March to End Rape Culture Comes to Center City This Weekend

In the shadow of the Cosby verdict and the Kavanaugh hearing, Philly women — and their allies — are taking to the streets.

march to end rape culture philadelphia

Demonstrators at The March to End Rape Culture (previously known as SlutWalk) in 2014. | Photo by Darragh Dandurand

The annual March to End Rape Culture will return to Philadelphia this weekend as heated debates surrounding the pervasive nature of sexual abuse — and the societal treatment of both accusers and the accused — continue to heat up across the nation.

Sexual assault survivors and their allies will meet at Thomas Paine Plaza at 11 a.m. on Saturday, rain or shine. The event is expected to wrap up around 2 p.m.

Organizers started the March to End Rape Culture (originally called the SlutWalk) in 2010, with the hope of creating an opportunity for “Philadelphians to learn about the widespread issues related to rape culture — a culture where sexual violence is accepted as a part of everyday life — and what is being done to end it,” according to the Facebook page.

This year, the march will take place just two days after U.S. Supreme Court nominee Brett Kavanaugh’s stunning confirmation hearing before the Senate Judiciary Committee. At the hearing, psychology professor Christine Blasey Ford testified that Kavanaugh sexually assaulted her at a high school gathering when they were teenagers in the ’80s. Kavanaugh rejected the allegation.

“This week especially has been coincidental perfect timing because of the Kavanaugh hearings and everyone being traumatized and triggered from that,” Arika Gold, a march organizer, said in a phone interview on Friday. “So it’s great to have a place to make our voices heard. Systematically, right now, our voices aren’t being heard — but in this space, in this moment, we are going to make them heard.”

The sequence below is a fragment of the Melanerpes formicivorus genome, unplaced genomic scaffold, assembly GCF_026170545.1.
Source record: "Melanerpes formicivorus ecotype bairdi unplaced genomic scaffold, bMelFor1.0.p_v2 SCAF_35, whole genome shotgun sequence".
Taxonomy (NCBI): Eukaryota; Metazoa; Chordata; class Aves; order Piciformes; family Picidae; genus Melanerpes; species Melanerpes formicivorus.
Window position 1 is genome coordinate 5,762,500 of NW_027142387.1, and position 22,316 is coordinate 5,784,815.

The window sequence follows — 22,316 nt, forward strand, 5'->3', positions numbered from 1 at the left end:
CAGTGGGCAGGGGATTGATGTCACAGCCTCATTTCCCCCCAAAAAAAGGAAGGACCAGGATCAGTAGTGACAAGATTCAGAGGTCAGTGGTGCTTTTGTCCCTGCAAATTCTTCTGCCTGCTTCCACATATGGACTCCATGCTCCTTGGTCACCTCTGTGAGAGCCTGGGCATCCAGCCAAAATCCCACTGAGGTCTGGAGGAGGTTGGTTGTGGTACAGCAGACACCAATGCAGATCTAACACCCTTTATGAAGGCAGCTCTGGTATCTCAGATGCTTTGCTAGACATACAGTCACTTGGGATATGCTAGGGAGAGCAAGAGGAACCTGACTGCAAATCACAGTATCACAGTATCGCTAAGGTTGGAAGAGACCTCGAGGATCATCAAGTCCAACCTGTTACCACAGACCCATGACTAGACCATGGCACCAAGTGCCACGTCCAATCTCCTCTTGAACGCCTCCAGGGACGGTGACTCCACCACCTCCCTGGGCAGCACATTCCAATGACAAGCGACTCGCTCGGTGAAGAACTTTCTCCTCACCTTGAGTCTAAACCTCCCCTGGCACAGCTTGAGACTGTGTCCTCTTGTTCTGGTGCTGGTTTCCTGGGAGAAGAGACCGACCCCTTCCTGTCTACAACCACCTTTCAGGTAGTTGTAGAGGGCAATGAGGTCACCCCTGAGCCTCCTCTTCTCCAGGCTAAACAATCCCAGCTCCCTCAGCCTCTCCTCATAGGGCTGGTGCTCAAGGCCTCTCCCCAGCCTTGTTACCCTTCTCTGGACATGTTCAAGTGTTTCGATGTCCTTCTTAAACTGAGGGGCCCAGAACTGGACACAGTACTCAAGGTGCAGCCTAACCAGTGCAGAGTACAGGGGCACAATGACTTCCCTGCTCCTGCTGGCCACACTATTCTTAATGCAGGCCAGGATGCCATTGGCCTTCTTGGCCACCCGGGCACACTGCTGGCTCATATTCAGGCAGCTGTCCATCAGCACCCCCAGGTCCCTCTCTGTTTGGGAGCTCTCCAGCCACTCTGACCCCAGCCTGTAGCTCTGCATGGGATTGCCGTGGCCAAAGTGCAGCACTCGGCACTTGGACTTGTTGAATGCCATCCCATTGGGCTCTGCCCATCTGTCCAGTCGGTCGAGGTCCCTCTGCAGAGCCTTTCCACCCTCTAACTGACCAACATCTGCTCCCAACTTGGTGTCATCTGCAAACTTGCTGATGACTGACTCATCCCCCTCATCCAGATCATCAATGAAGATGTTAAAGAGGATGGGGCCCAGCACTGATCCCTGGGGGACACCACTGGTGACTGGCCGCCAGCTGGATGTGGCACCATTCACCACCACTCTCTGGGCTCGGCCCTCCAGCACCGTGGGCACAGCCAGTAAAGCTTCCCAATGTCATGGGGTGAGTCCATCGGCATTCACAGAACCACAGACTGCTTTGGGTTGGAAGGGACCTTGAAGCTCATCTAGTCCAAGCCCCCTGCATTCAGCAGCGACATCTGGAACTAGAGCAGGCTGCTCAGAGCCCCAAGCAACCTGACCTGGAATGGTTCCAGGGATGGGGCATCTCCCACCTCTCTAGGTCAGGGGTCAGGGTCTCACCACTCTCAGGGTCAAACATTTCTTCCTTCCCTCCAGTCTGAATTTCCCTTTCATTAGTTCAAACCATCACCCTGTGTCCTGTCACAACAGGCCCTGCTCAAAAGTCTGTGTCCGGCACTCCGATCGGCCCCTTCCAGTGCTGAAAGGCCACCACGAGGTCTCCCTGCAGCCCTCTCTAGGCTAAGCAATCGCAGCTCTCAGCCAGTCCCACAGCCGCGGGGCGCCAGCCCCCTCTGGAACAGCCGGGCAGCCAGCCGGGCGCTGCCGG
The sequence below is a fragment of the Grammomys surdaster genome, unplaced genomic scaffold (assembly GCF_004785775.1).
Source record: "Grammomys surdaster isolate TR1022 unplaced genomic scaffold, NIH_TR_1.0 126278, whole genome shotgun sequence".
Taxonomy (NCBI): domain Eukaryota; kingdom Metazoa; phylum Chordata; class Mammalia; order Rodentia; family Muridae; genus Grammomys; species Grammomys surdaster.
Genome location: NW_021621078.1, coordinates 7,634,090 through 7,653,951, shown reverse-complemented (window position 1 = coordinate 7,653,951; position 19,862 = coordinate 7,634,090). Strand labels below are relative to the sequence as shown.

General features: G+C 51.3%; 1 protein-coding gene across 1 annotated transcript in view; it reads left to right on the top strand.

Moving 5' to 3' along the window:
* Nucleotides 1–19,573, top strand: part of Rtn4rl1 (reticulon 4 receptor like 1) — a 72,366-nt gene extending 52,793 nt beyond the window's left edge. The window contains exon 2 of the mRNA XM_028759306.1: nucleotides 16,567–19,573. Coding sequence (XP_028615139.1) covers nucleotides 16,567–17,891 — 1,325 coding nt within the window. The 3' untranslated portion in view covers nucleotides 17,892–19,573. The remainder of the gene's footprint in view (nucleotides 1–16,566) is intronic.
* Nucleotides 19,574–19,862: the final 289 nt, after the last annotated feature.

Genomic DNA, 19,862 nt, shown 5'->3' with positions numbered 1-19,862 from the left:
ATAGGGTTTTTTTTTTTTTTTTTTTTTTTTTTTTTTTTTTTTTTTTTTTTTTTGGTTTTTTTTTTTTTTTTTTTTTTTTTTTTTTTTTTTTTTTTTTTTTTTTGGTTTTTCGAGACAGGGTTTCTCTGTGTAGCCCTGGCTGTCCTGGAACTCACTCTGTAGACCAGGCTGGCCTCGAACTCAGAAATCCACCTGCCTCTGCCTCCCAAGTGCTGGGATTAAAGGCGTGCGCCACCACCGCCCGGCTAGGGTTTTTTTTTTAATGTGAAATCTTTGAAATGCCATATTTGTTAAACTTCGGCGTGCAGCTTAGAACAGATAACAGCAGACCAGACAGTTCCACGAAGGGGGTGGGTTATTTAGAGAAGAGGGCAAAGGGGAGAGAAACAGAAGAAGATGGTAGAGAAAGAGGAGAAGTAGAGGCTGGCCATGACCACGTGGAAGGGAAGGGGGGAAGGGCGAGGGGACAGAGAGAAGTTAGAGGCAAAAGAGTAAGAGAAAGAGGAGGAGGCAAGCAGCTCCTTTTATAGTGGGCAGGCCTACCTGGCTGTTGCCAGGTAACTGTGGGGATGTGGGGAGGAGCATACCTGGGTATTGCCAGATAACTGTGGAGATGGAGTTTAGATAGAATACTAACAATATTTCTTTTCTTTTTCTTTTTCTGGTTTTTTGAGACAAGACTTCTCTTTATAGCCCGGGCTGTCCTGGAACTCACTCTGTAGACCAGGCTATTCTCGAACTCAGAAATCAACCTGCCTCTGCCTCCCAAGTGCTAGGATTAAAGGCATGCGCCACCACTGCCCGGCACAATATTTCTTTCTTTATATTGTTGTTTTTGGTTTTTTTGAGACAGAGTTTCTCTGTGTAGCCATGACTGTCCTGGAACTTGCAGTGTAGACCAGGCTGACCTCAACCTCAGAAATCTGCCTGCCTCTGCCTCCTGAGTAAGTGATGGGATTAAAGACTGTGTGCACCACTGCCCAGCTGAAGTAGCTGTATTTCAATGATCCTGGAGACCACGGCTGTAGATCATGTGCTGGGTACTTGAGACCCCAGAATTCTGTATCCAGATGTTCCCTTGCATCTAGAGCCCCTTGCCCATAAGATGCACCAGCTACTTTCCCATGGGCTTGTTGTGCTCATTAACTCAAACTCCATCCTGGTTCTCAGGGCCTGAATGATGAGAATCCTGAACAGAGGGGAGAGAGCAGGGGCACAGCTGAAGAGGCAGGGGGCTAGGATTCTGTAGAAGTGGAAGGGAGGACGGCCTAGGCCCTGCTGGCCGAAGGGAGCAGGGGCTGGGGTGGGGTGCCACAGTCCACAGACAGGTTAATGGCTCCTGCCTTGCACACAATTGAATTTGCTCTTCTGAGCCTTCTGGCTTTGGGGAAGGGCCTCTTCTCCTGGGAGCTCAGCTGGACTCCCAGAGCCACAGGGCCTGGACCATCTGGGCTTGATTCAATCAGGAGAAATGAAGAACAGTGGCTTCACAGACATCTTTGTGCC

Gold said the march will retain its focus on larger, systemic issues, though, like the general impact of #MeToo and what she called the “socialization of rape culture.”

After all, Kavanaugh is far from the only powerful man who’s been accused of sexual abuse — and supported by other powerful men — in the news cycle lately. (For one thing, Bill Cosby’s sentencing also made major headlines this week, making it virtually impossible for survivors not to encounter some potentially triggering piece of news.)

“We continuously have people in power who do not care about women, who do not care about survivors of any gender orientation,” Gold said. “Our main focus has always been to give a space to survivors and to say, ‘We hear you, we see you, you are not alone,’ and to allow all of us to come together and say, ‘This stops with us. All of it.”

March speakers will include organizer activist LaQuisha AnthonyMilan Nicole Sherry of the social justice organization Galaei, poets Shan-Tay Mercedes Watson and Talia Mingey, youth speakers from Philadelphia Urban Creators, Kempis “Ghani” Songster from the Coalition Against Death By Incarceration & Amistad Law Project and activist Nuala Cabral.

Therapists will be on site to assist marchers seeking emotional support.

For more information about the event, visit the Facebook page.